MONROVIA – Nearly two decades after the end of their bloody and senseless civil conflict, Liberians are still scratching their heads over how they can draw the curtain on the issue of impunity, especially when it comes to meting out justice to victims of war crimes and bringing to book perpetrators of war and heinous crimes committed against humanity. But now, it seems there is light at the end of the gloomy tunnel for Liberians, given last Thursday’s meeting between visiting United States Ambassador-At-Large for Global Criminal Justice (GCJ), Dr. Beth Van Schaack, and Liberian civil society actors to discuss their work and brainstorm on how the U.S. and Liberia can partner to support human rights and justice and accountability for victims of Liberia’s civil wars.
According to a press release from the United States Embassy near Monrovia, those attending the engagement were from Center for Transparency and Accountability in Liberia (CENTAL), NAYMOTE-Liberia, Global Justice and Research Project (GJRP), The Carter Center Liberia, Liberia Council of Churches, Liberia National Bar Association, the Female Lawyers Association of Liberia, among others.
“The United States has stood and will continue to stand by the Liberian people in their work toward justice,” the US Embassy noted.
It can be recalled that Ambassador Beth Van Schaack arrived recently in Liberia in fulfilment of her assigned task to advise the Secretary of State and other Department leadership on issues related to the prevention of and response to atrocity crimes, including war crimes, crimes against humanity, and genocide.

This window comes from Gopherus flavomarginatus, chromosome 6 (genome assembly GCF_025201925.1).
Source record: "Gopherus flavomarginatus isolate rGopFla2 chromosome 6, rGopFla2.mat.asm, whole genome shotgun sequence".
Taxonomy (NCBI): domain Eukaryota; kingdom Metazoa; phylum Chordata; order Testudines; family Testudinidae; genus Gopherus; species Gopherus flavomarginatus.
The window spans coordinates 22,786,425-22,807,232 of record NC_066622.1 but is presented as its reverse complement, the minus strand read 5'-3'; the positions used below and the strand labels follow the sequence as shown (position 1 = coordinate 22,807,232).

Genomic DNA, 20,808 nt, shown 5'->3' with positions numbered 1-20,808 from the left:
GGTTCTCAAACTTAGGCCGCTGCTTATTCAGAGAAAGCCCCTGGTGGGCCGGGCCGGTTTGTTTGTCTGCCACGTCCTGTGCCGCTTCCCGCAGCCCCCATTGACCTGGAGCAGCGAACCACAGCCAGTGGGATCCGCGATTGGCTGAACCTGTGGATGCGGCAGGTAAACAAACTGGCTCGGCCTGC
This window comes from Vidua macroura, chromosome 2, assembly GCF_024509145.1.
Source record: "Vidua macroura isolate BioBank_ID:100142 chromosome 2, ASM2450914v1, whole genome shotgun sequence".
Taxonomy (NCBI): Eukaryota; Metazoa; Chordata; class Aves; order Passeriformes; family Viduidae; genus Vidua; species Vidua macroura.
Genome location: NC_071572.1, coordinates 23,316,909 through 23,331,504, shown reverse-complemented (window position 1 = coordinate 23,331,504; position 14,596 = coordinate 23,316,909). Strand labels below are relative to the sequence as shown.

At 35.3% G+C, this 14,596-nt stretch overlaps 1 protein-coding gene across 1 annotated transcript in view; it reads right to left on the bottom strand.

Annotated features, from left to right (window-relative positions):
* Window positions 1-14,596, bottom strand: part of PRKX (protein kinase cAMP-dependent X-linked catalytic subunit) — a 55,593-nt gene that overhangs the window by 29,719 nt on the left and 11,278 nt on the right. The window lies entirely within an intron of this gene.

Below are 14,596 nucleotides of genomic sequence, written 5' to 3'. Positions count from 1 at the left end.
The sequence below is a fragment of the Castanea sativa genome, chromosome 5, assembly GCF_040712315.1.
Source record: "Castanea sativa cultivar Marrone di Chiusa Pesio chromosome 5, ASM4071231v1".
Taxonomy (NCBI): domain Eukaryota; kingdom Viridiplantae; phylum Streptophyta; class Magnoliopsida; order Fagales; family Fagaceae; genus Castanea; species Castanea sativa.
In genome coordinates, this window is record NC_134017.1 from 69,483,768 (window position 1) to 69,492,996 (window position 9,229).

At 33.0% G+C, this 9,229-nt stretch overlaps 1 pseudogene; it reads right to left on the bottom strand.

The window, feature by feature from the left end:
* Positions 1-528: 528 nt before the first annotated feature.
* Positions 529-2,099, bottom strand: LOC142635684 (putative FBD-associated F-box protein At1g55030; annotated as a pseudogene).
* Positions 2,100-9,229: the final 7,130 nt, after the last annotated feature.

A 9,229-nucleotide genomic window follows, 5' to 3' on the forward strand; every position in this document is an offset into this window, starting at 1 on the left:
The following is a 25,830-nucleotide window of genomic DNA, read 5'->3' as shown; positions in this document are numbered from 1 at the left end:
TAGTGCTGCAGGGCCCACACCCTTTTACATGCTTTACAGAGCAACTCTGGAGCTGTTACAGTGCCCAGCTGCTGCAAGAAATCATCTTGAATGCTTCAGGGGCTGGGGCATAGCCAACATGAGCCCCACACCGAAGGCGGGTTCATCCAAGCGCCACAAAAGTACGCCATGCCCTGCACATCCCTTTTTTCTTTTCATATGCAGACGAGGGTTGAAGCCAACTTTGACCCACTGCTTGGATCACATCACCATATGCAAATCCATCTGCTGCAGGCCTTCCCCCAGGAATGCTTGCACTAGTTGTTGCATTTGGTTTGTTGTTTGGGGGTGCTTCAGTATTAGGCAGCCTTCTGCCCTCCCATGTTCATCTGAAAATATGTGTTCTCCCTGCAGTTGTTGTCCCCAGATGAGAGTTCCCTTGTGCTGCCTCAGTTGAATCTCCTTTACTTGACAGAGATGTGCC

Briefing the media upon her arrival in Liberia, Ambassador Schaack acknowledged the absence of accountability relative to the prosecution of perpetrators of war crimes and heinous human rights abuse in Liberia.
“As you also know, there has been no accountability here on the criminal side, or the civil side for those who have been most responsible for those abuses… I will be having some meetings with members of the government and I plan to ask: what the status of the draft statute is and why it is not being put forward; what are the blockages and how can the blockages be solved?
“…I think that the TRC came forward with a number of very important recommendations, and those recommendations as we know, have not been fully implemented, they have been stalled. Part of the reason that I am here is to better understand what’s happening with them, and the implementation of these recommendations,” Amb. Schaack had stated emphatically.
The news of Ambassador Schaack’s meeting with a number of Liberian civil society actors to chart a roadmap that would lead to the end of impunity for perpetrators of war and heinous crimes has been resoundingly welcomed by the Liberian populace.
According to Peter H. Weah, who along with hundreds of his compatriots seemed overjoyed by the news, “We can’t wait to see what happens next. Liberia is all we have. Let me say big thanks to the great people of the Great United States of America. May God bless America.
As for Fred Kwawon Saydee, he is exceedingly thankful for the engagement, but with reservations. “I realized that the real victims of these issues (the youths) are not part of this very important meeting. Young people should always be invited to participate in important engagements like this without any exception. I kindly recommend that we engage the youths at every level of this process through their respective organizations at community and national levels. Thank you for continuously supporting our development agenda,” he noted.
“I support this but there is a serious problem, the majority of the victims of war and economic crimes are ignorant of the fact that they have been harmed and impoverished by those who commit these crimes. How can they deliver? They voted and are still voting to put these same people who are committing these crimes against them,” laments Eric Alfred Drosaye.
“Justice is coming very soon. Liberians, let us cooperate with the international community in the establishment of the war crimes court. Once again, thanks so much to the United States of America for the support and Europe as a whole,” remarks Dafuwah Teasley.